Gigabyte_GTX_480_SOC_Video_Card_Metro_2033_1920.jpg

At the higher screen resolution of 1920x1200, the step gets a little smaller as the multi-GPU scaling loses some steam. Once that happens, the GTX 480 SOC has an advantage and it pulls down the top spot in this test by a margin of 7% over the second place finisher, a pair of HD 5870 cards running at stock clocks of 850/1200. These are barely playable frame rates; it takes a bigger card than we have in the mix today to play this game with all the stops pulled out.

In our next section, we are going to complete our DirectX 11 testing with a look at an unusual DX11 benchmarks, straight from mother Russia and the studios of Unigine. Their latest benchmark is called "Heaven", and it has some very interesting and non-typical graphics. So, let's take a peek at what Heaven v2.1 looks like.

Graphics Card

Cores

Core Clock

Shader Clock

Memory Clock

Memory

Interface

MSI GeForce GTX 460 (N460GTX Cyclone 1GD5/OC)

336

725

1450

900

1.0 GB GDDR5

256-bit

MSI Radeon HD 6870 (R6870-2PM2D1GD5)

1120

900

N/A

1050

1.0 GB GDDR5

256-bit

PowerColor Radeon HD 5870 (PCS+ AX5870 1GBD5-PPDHG2)

1600

875

N/A

1250

1.0 GB GDDR5

256-bit

Gigabyte GeForce GTX 480 (GV-N480SO-15I Super Over Clock)

480

820

1640

950

1536 MB GDDR5

384-bit



 

Comments 

 
# geckoTony Hagger 2010-12-27 03:22
All of the 400 seeries cards have major problems with crashing Pc's think before you buy I have just wasted £128 quid on one.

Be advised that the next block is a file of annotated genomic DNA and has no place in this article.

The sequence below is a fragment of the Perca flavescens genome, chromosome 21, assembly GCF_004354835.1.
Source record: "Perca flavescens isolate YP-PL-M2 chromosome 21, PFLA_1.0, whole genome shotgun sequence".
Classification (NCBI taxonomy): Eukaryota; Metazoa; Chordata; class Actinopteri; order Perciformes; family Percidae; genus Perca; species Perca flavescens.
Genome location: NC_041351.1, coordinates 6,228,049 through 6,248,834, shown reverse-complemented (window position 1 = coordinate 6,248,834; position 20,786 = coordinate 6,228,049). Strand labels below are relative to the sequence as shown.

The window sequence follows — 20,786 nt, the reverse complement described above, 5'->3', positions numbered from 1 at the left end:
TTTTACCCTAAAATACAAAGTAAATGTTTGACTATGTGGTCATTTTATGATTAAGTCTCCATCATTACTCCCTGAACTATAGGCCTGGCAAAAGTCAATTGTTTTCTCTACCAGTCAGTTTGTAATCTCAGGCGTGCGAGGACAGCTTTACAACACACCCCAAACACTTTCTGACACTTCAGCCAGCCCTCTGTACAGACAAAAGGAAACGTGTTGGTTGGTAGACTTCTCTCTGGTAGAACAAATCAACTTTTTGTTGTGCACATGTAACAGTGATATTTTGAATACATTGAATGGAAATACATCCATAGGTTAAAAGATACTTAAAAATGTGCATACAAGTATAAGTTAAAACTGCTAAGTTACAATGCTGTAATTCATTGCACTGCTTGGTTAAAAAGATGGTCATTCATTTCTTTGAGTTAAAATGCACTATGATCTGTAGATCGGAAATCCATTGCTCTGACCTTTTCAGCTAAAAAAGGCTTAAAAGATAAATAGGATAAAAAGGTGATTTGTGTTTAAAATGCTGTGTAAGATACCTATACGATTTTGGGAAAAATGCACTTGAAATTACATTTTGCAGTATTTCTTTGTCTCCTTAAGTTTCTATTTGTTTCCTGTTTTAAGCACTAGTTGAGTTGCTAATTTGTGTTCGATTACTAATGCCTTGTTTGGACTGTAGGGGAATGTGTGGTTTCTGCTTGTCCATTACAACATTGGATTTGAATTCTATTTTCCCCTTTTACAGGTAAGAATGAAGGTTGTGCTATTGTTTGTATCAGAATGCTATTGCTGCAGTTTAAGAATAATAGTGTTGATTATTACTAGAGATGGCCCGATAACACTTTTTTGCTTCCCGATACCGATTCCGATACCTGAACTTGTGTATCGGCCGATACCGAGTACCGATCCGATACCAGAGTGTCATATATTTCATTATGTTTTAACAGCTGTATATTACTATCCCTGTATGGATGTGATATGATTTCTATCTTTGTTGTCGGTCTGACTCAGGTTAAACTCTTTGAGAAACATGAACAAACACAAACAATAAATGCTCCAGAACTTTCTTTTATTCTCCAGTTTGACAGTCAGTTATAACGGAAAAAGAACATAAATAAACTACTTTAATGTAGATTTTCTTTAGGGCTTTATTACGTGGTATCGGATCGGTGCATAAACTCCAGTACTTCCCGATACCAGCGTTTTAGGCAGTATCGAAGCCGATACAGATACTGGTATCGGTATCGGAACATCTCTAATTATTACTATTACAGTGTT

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# RE: geckoServando Silva 2010-12-27 17:22
Really? I have tried several GTX400 GPUs and none of them has crashed my PC. You probably have another other problems.
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# OK,......RealNeil 2010-12-27 09:58
"The GTX 570 does it all for less"
Enough Said,...............
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# RE: Gigabyte GeForce GTX 480 SOC GV-N480SO-15IGeorgeMMM 2010-12-27 22:53
I think it would be better to had the MSIGTX 460 Tallon Attack instead of the MSI GTX460 Cyclone
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# RE: Gigabyte GeForce GTX 480 SOC GV-N480SO-15ITony Hagger 2010-12-29 00:46
Servando Silva Well just on and look up the Nvidia forums and you will see how many people are having problems with the 400 series cards.

I now have an ATI card in and all is fine.

And why would you be trying several 400 cards surley one is enough.
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# RE: RE: Gigabyte GeForce GTX 480 SOC GV-N480SO-15IOlin Coles 2011-01-01 09:59
Tony: there are many thousands of NVIDIA GeForce 400-series video card owners, and some of them will have problems. Even I've had problems. But more often than not, it isn't the video card, it's the software/driver.

Keep your comments on-topic with this article, so they can be published.